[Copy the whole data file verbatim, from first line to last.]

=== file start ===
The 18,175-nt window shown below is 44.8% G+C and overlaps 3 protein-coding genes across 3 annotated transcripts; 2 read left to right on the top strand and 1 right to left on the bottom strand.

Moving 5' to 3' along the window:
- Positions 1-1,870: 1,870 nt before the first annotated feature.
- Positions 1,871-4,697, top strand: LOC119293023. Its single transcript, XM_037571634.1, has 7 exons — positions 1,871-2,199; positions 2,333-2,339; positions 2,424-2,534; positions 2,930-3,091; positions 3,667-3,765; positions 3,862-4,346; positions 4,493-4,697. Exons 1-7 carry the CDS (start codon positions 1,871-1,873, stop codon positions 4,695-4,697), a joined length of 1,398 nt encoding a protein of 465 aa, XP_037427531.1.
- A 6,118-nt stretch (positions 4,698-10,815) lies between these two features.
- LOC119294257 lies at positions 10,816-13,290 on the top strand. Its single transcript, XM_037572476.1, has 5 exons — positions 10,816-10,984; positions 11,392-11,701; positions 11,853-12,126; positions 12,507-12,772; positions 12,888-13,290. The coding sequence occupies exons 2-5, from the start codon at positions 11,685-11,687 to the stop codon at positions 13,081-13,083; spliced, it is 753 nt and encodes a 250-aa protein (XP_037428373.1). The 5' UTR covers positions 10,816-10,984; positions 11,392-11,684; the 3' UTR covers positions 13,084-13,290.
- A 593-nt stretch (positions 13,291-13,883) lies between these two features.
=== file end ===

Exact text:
The 18,175-nt window shown below is 44.8% G+C and overlaps 3 protein-coding genes across 3 annotated transcripts; 2 read left to right on the top strand and 1 right to left on the bottom strand.

Moving 5' to 3' along the window:
- Positions 1-1,870: 1,870 nt before the first annotated feature.
- Positions 1,871-4,697, top strand: LOC119293023. Its single transcript, XM_037571634.1, has 7 exons — positions 1,871-2,199; positions 2,333-2,339; positions 2,424-2,534; positions 2,930-3,091; positions 3,667-3,765; positions 3,862-4,346; positions 4,493-4,697. Exons 1-7 carry the CDS (start codon positions 1,871-1,873, stop codon positions 4,695-4,697), a joined length of 1,398 nt encoding a protein of 465 aa, XP_037427531.1.
- A 6,118-nt stretch (positions 4,698-10,815) lies between these two features.
- LOC119294257 lies at positions 10,816-13,290 on the top strand. Its single transcript, XM_037572476.1, has 5 exons — positions 10,816-10,984; positions 11,392-11,701; positions 11,853-12,126; positions 12,507-12,772; positions 12,888-13,290. The coding sequence occupies exons 2-5, from the start codon at positions 11,685-11,687 to the stop codon at positions 13,081-13,083; spliced, it is 753 nt and encodes a 250-aa protein (XP_037428373.1). The 5' UTR covers positions 10,816-10,984; positions 11,392-11,684; the 3' UTR covers positions 13,084-13,290.
- A 593-nt stretch (positions 13,291-13,883) lies between these two features.